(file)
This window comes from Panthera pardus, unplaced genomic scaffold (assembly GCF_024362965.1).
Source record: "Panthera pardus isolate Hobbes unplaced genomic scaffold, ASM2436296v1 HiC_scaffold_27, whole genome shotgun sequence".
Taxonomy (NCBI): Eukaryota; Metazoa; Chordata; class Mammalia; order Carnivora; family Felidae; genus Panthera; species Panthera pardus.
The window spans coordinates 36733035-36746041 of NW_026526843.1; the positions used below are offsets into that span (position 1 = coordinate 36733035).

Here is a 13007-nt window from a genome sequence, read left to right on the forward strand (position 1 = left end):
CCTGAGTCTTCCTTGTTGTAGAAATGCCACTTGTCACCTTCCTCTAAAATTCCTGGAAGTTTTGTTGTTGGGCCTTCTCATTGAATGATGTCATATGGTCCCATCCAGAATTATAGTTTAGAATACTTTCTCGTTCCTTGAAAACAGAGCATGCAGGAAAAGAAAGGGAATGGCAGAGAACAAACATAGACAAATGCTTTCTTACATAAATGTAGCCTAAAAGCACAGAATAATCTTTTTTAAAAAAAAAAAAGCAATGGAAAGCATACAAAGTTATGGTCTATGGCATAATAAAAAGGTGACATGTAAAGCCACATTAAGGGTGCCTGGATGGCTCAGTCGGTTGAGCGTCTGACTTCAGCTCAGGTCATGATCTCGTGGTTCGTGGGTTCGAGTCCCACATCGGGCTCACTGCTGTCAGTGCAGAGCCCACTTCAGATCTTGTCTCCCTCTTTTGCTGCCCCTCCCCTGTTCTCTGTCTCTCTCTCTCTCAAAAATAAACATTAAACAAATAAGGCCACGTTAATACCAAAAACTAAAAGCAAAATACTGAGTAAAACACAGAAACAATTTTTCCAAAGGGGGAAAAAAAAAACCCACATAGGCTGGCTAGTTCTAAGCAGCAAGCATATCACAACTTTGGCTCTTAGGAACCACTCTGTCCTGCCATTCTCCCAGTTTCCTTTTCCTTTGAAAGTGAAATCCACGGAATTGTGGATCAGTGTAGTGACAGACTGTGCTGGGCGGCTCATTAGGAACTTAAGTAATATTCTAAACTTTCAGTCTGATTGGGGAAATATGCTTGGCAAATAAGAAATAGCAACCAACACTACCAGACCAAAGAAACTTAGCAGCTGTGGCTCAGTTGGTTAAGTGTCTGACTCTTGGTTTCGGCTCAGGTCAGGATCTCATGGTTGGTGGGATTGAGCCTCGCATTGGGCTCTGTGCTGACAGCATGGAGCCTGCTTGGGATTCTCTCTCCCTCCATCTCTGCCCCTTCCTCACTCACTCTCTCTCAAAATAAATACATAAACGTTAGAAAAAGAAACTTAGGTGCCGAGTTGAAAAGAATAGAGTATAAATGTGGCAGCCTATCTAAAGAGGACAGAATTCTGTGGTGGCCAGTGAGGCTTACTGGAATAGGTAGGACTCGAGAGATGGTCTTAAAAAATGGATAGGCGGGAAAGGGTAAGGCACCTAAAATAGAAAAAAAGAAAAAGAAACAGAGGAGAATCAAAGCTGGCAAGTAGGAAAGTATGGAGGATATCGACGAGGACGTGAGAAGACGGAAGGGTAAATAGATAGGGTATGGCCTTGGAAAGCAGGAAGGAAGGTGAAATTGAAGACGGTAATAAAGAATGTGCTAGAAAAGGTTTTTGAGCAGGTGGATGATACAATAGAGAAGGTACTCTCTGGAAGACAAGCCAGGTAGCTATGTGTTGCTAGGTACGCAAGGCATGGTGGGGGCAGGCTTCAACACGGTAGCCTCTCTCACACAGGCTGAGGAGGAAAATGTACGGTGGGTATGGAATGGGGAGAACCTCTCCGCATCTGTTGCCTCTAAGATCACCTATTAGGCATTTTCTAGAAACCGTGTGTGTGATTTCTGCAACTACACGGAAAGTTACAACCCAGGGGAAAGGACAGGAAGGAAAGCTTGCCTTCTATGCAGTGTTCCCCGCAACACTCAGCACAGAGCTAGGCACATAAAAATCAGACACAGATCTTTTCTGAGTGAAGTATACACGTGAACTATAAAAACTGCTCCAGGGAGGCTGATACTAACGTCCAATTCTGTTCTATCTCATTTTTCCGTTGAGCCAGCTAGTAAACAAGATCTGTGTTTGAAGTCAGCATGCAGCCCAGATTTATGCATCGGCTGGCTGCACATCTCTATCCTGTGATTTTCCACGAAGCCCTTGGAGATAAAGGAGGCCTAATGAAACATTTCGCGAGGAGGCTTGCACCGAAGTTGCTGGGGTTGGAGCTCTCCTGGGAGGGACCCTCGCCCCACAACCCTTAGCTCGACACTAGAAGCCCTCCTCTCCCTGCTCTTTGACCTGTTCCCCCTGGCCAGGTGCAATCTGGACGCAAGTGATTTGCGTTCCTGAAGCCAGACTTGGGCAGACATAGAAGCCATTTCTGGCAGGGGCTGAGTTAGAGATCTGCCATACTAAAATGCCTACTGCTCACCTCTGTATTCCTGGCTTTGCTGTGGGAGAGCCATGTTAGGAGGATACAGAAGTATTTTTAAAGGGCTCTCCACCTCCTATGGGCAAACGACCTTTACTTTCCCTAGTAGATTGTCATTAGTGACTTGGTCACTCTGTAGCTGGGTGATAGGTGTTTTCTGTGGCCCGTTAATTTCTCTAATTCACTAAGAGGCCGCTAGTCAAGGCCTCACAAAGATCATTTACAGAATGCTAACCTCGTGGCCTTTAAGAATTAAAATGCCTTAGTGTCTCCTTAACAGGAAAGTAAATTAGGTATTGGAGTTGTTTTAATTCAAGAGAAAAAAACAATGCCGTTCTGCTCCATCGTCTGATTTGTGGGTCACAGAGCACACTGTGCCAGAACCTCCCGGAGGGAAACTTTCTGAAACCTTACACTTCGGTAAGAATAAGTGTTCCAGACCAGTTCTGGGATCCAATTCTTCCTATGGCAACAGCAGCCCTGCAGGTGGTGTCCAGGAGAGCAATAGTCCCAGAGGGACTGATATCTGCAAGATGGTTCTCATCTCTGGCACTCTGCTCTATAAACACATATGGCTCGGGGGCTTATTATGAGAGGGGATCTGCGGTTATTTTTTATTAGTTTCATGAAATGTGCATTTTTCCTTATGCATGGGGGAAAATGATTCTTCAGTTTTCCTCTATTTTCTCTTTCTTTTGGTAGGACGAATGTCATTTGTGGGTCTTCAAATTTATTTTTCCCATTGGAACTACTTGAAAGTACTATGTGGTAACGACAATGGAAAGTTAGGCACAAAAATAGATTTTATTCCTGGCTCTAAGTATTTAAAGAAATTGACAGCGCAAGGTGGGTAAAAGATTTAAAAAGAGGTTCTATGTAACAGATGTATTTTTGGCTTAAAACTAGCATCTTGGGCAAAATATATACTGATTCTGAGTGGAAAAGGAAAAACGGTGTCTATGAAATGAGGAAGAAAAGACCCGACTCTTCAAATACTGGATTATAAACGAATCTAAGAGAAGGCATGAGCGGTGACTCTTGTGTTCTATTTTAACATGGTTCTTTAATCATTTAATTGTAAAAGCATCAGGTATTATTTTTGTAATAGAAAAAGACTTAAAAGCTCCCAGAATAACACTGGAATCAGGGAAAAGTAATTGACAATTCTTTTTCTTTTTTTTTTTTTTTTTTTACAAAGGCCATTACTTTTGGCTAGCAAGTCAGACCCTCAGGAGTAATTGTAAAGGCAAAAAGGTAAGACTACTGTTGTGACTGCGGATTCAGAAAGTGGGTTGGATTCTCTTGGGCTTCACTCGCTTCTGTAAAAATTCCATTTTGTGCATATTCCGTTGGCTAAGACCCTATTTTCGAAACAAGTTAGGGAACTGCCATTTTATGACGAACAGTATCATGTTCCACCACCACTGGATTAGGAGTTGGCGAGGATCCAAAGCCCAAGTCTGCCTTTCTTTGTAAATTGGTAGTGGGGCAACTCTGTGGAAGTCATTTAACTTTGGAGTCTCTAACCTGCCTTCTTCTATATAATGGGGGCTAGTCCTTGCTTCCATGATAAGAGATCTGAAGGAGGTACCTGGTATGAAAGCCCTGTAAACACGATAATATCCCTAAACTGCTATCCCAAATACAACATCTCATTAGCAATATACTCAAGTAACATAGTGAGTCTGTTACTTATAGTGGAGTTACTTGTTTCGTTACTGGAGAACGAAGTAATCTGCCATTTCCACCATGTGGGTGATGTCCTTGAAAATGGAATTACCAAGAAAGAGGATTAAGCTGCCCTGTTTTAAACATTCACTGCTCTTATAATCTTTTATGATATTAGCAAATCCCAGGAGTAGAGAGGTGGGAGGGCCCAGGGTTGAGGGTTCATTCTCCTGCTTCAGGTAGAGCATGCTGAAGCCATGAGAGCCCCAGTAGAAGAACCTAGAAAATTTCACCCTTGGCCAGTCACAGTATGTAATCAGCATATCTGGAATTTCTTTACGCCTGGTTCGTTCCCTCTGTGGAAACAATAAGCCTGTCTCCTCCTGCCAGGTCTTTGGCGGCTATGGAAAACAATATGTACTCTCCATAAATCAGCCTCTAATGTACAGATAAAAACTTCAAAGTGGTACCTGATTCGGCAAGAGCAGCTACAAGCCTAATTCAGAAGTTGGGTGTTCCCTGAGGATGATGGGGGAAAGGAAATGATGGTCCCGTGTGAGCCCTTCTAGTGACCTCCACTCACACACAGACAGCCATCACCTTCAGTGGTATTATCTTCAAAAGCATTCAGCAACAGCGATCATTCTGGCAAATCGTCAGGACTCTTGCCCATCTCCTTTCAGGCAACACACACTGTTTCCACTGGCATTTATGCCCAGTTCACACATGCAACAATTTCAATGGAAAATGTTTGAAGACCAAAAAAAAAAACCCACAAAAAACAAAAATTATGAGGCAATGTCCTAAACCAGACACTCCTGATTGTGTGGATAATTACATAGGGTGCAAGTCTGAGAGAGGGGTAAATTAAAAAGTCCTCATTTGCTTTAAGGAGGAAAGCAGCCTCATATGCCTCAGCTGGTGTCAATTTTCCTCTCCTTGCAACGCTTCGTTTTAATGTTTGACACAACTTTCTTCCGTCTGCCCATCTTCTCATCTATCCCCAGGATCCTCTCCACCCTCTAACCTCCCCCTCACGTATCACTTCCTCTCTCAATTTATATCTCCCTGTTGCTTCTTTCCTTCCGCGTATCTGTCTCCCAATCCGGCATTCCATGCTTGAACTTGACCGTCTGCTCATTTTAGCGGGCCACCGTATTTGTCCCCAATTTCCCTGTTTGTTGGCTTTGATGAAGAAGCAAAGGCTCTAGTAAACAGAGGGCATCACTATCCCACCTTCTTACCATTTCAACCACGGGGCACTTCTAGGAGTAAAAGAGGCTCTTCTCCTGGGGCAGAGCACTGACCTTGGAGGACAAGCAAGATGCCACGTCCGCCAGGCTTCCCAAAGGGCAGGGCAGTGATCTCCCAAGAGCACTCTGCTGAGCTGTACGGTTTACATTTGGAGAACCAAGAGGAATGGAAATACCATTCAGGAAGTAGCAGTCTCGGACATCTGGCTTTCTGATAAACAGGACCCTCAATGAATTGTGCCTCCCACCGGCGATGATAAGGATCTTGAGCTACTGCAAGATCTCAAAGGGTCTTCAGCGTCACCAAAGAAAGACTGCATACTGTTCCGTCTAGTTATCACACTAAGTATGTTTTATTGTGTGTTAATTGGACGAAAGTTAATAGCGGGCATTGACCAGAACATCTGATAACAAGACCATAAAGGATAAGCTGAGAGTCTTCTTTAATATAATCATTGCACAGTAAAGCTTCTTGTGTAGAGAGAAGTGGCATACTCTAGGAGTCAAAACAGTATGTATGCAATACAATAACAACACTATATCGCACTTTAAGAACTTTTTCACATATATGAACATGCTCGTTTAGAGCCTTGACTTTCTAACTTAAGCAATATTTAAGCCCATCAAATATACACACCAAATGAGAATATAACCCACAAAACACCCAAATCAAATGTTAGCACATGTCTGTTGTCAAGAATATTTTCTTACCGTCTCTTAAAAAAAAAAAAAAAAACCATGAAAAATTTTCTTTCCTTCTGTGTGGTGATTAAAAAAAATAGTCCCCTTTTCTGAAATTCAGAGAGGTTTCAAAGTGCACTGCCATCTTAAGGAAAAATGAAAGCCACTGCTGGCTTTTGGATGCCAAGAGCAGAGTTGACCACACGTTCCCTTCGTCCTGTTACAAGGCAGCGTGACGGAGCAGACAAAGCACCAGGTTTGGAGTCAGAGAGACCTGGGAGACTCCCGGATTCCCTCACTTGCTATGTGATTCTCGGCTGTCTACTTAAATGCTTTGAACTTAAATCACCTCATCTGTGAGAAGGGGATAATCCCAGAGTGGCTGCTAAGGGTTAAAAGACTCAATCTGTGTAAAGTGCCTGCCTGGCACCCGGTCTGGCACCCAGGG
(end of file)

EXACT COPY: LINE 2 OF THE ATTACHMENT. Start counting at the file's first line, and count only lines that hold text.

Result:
Source record: "Panthera pardus isolate Hobbes unplaced genomic scaffold, ASM2436296v1 HiC_scaffold_27, whole genome shotgun sequence".